Counseling for Chronic Pain/Illness in Kalamazoo
Why Helping those with Chronic Pain/Illness is Dear to My Heart
For those who deal with chronic pain or illness, a common thought is that no one really “gets” how hard it is to get through a day. Realistically, no one can know how it feels to be you. But, for those dealing with chronic pain or illness in Kalamazoo, Portage, Mattawan, Battle Creek, Paw Paw, and the surrounding areas of Southwest Michigan, there is a certain level of understanding that needs to be present in order to feel truly supported.
Chronic pain or illness is hard enough in itself, regardless of other life stressors. Because of my own personal journey with my own body, I feel that can provide a different level of empathy than the average counselor. I have also worked with a range of situations related to chronic pain and illness – from those just beginning to deal with an illness to others who are terminal and trying to create closure before their life ends. And, the foundational approach that I use to help people manage chronic pain/illness, called Cognitive Behavioral Therapy, is considered the “gold standard” psychological treatment for such pain problems (Edhe et al., 2014).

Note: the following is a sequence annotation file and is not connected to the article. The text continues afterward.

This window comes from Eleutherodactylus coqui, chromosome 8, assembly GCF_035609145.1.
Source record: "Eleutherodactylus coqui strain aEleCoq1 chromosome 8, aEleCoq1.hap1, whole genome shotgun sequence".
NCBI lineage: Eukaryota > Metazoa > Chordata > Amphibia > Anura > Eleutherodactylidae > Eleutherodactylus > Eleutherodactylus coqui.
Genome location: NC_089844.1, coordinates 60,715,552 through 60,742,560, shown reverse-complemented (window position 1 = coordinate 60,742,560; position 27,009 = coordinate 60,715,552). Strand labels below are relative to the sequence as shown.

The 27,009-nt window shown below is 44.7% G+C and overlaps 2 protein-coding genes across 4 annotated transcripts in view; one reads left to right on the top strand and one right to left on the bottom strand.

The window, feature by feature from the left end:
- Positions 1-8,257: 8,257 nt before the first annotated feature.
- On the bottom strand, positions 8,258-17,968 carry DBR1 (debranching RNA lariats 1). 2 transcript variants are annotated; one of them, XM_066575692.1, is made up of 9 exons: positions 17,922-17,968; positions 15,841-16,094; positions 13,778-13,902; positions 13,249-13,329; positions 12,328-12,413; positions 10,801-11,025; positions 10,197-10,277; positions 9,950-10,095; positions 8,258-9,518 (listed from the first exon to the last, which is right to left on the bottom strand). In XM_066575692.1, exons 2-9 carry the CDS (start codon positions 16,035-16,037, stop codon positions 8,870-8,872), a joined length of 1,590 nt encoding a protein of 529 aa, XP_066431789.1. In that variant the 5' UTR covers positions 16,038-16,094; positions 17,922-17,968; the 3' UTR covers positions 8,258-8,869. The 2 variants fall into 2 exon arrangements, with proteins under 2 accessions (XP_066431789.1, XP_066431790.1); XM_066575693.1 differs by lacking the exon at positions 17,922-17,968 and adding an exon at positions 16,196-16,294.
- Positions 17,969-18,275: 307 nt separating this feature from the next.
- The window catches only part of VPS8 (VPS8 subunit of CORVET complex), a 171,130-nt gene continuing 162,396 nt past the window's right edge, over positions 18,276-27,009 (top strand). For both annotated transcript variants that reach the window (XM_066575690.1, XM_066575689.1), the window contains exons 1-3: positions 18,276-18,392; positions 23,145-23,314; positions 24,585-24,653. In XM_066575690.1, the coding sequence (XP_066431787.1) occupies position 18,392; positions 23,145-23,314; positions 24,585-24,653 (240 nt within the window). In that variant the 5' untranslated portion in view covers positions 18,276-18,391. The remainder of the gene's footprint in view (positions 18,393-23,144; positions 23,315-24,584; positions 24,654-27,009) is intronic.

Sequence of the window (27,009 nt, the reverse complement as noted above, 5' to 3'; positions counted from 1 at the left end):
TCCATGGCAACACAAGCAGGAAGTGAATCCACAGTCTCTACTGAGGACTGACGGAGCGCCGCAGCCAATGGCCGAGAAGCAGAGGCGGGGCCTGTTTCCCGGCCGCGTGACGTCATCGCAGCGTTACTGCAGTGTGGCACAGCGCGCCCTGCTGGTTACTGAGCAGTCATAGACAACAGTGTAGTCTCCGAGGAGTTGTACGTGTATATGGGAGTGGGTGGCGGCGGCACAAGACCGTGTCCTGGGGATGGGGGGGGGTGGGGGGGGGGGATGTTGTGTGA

A significant part of counseling for chronic pain or illness is identifying the resources and supports needed to continue to find (medical) answers. Sometimes searching for answers feels productive when we are busy trying to find the “right” practitioner to tell us what we hope to hear. The other, more exhausting part is to be able to come to a place where we can cope with our symptoms once we feel like we have exhausted our resources or already have the answers we need.
Dealing with the Loss of Who We Were
I have found that counseling for chronic pain and illness has a lot to do with the stages of grief. As with any loss, we go through 5 successive stages:
- Denial – This is when we don’t see the problem as a problem. We may say “I’m sure, even though I have a family history of breast cancer and I have been feeling ‘off’ lately, it’s nothing.” Others around us may already know to label our symptoms, for example, as “Diabetes” while we are not ready to take the ownership of this label and what that means for our life. Ignorance is truly bliss. Sometimes embracing what may be wrong, or even taking the step to go to a physician to determine if something is wrong, is too hard.
- Anger – My experience has taught me that this is the most difficult phase to progress past. Much of dealing with illness is anger at our practitioners for not knowing what was going on, anger at missing or not listening to the signs ourselves, or even anger at our bodies for betraying us.